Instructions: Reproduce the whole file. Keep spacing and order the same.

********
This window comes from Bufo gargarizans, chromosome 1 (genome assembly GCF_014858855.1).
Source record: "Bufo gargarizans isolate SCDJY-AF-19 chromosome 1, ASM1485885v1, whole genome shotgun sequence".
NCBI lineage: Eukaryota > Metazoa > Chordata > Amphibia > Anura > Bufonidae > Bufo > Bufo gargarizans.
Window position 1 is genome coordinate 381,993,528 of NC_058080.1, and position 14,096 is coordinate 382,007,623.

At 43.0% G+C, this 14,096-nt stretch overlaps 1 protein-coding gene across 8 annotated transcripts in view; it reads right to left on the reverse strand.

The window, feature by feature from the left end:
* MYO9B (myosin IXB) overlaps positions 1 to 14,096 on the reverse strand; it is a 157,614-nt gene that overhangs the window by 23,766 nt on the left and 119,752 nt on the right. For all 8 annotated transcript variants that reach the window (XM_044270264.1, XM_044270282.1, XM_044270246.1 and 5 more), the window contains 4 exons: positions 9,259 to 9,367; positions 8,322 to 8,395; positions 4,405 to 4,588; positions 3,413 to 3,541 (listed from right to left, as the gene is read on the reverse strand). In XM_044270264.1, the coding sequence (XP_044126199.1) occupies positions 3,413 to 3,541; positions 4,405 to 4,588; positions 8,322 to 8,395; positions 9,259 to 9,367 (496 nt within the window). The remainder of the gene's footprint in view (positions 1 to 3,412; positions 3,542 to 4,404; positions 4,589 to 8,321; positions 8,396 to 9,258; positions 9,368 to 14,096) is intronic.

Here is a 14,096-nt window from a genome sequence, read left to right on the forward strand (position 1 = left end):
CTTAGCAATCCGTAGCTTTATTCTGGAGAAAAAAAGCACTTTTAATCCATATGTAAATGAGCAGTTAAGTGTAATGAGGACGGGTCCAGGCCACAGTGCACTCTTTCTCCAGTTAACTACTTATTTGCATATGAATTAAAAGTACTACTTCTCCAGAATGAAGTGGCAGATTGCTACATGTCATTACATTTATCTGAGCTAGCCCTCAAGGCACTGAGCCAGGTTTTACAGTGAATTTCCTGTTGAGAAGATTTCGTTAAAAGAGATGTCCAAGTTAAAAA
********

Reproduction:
This window comes from Bufo gargarizans, chromosome 1 (genome assembly GCF_014858855.1).
Source record: "Bufo gargarizans isolate SCDJY-AF-19 chromosome 1, ASM1485885v1, whole genome shotgun sequence".
NCBI lineage: Eukaryota > Metazoa > Chordata > Amphibia > Anura > Bufonidae > Bufo > Bufo gargarizans.
Window position 1 is genome coordinate 381,993,528 of NC_058080.1, and position 14,096 is coordinate 382,007,623.

At 43.0% G+C, this 14,096-nt stretch overlaps 1 protein-coding gene across 8 annotated transcripts in view; it reads right to left on the reverse strand.

The window, feature by feature from the left end:
* MYO9B (myosin IXB) overlaps positions 1 to 14,096 on the reverse strand; it is a 157,614-nt gene that overhangs the window by 23,766 nt on the left and 119,752 nt on the right. For all 8 annotated transcript variants that reach the window (XM_044270264.1, XM_044270282.1, XM_044270246.1 and 5 more), the window contains 4 exons: positions 9,259 to 9,367; positions 8,322 to 8,395; positions 4,405 to 4,588; positions 3,413 to 3,541 (listed from right to left, as the gene is read on the reverse strand). In XM_044270264.1, the coding sequence (XP_044126199.1) occupies positions 3,413 to 3,541; positions 4,405 to 4,588; positions 8,322 to 8,395; positions 9,259 to 9,367 (496 nt within the window). The remainder of the gene's footprint in view (positions 1 to 3,412; positions 3,542 to 4,404; positions 4,589 to 8,321; positions 8,396 to 9,258; positions 9,368 to 14,096) is intronic.

Here is a 14,096-nt window from a genome sequence, read left to right on the forward strand (position 1 = left end):
CTTAGCAATCCGTAGCTTTATTCTGGAGAAAAAAAGCACTTTTAATCCATATGTAAATGAGCAGTTAAGTGTAATGAGGACGGGTCCAGGCCACAGTGCACTCTTTCTCCAGTTAACTACTTATTTGCATATGAATTAAAAGTACTACTTCTCCAGAATGAAGTGGCAGATTGCTACATGTCATTACATTTATCTGAGCTAGCCCTCAAGGCACTGAGCCAGGTTTTACAGTGAATTTCCTGTTGAGAAGATTTCGTTAAAAGAGATGTCCAAGTTAAAAA